Backers of efforts to aid auto dealers vowed to keep fighting Tuesday, and said legislation could put closed dealerships back in business by government fiat - the same way dealers say they were shut down.
A pro-dealer amendment has been added to a House appropriations bill, which could boost chances of relief for the dealers.
More than 100 dealers from across the country and key lawmakers, including House Majority Leader Steny H. Hoyer, Maryland Democrat, rallied outside the U.S. Capitol on Tuesday for the amendment and for the separate Automobile Dealer Economic Rights Restoration Act, which they said could save 169,000 jobs.
Supporters of the dealer rights bill now count 242 House co-sponsors from both parties and 20 in the Senate.
However, Senate Majority Leader Harry Reid, Nevada Democrat, downplayed prospects for the legislative efforts at a his Tuesday news conference, saying there are “winners and losers” in bankruptcy.
“Its nothing that is certainly on the top of the agenda in the Senate at this time,” he said.
Chrysler dealers who were forced to close last month expressed hope they will reopen, and General Motors dealers are fighting to remain in business. Both companies went through lightning-quick managed bankruptcies this spring, shedding thousands of dealers in the process.
Jim Koehler, a former Dodge dealer from Scotia, N.Y., said his business could be restored by the legislation.
“My employees are scratching their heads, my customers are saying, ‘What went down here,’ and they’re not happy,” he said.
Mary Jo Dowd, a bankruptcy lawyer who represented area dealer Jack Fitzgerald in the Chrysler case, said the federal government can reverse the dealer closings because of its ownership stake and funding of the automakers.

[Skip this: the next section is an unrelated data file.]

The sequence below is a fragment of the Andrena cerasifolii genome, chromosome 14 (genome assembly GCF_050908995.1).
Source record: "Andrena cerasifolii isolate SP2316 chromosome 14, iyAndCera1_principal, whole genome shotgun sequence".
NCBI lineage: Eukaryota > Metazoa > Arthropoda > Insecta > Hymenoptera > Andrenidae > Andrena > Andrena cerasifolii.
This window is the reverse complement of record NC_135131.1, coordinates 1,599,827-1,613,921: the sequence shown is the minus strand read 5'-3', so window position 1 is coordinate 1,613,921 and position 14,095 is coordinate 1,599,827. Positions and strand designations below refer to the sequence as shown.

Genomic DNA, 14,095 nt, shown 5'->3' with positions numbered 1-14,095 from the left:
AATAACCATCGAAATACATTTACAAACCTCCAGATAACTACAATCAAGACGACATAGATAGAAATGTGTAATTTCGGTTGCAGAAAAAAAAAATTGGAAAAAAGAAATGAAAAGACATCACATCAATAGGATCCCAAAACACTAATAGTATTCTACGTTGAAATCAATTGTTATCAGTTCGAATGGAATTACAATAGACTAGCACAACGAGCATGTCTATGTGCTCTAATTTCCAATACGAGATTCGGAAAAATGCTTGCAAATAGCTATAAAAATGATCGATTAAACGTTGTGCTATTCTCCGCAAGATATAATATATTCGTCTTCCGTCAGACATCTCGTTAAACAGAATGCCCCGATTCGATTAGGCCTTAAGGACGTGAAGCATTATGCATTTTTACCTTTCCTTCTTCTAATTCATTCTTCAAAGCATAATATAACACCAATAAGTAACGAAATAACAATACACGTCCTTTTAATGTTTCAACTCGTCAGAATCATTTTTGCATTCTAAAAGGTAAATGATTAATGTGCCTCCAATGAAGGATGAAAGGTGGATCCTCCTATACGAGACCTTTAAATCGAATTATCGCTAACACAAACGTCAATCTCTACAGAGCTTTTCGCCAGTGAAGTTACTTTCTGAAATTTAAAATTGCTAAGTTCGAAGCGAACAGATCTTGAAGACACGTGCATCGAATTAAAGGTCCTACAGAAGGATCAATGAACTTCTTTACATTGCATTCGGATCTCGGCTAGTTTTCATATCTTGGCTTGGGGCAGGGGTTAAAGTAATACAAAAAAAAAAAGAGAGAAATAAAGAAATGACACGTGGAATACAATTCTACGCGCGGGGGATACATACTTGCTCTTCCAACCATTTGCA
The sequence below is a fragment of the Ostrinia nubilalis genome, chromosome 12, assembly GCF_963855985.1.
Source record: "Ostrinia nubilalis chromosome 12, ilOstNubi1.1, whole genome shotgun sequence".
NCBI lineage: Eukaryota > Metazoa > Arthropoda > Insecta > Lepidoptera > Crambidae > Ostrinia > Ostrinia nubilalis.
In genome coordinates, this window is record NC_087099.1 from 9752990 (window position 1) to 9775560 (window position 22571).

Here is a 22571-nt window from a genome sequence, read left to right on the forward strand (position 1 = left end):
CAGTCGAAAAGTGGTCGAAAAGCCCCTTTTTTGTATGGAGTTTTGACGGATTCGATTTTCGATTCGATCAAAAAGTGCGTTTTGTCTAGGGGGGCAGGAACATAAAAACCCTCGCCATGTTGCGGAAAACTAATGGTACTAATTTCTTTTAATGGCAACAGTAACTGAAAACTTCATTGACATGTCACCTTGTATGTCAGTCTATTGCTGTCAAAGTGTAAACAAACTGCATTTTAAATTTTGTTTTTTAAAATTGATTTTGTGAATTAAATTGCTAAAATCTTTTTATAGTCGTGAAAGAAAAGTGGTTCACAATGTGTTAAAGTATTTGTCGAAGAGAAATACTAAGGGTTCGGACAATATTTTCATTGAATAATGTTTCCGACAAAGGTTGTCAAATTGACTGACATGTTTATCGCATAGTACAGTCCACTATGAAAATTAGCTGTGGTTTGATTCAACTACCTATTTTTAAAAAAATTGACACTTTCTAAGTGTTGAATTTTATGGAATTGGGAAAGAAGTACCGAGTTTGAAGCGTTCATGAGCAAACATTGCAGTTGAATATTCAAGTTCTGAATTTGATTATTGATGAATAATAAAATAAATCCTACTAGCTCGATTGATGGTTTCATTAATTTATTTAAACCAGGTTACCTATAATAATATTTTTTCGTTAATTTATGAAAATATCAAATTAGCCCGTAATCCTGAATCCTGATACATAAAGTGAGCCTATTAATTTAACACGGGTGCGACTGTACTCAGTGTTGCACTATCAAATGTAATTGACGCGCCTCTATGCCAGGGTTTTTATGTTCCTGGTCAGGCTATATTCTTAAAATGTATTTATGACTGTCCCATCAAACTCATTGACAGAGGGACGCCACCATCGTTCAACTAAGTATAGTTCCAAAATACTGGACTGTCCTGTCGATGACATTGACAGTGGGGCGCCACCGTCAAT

“Since the government is now the majority owner, it could say to GM, ‘You need more dealerships and you should send in the ones that already know what they’re doing,’ ” she said.
Ms. Dowd, partner in the Washington law firm of Arent Fox, also played a role in drafting the dealer rights act.
Much of the Maryland congressional delegation spoke at the news conference, including Democrats Sen. Benjamin L. Cardin, Mr. Hoyer, and Rep. Chris Van Hollen (a key aide to House Speaker Nancy Pelosi, California Democrat).
Reps. Roscoe G. Bartlett, Maryland Republican, and Steven C. LaTourette, Ohio Republican, also spoke. Mr. LaTourette has sponsored an amendment to the Financial Services appropriations bill that would require carmakers receiving federal aid to renew the terminated dealer agreements. Mr. Hoyer also supports that measure. “My own view is the provision is going to stay in the bill,” he told reporters.
Rep. Sheila Jackson Lee, Texas Democrat, drew a strong response when she dubbed the legislation the “dealer civil rights restoration act.”
Mr. Hoyer said Congress was committed both to the automakers and the dealers.
“We understand [the automakers] need to save money. And I asked them, ‘How does closing the dealers save you money?’ ”
Mr. Hoyer paused a moment and said, “That’s the response I got. Silence.”
The most emotional remarks came from Lelica Callaremi, 27, who emphasized the family connections at Callaremi Pontiac Buick Cadillac GMC in northern New Jersey. It’s the family’s only business.
“How are we taking away and shutting down without a reason” what families have worked for generations to build?
“Mr. Henderson and Mr. Press, how do you sleep at night?” she said, addressing GM Chief Executive Officer Frederick “Fritz” A. Henderson and Chrysler Vice Chairman James Press.
Miss Callaremi is part of the third generation to work at the 41-year-old dealership, and graduated from business school in 2006 so she could take over someday. Many family members and even her fiancee, Jason Polecco, work there, she said.
They are to be wed in two months.
“I should be planning my wedding right now,” she said, tearing up.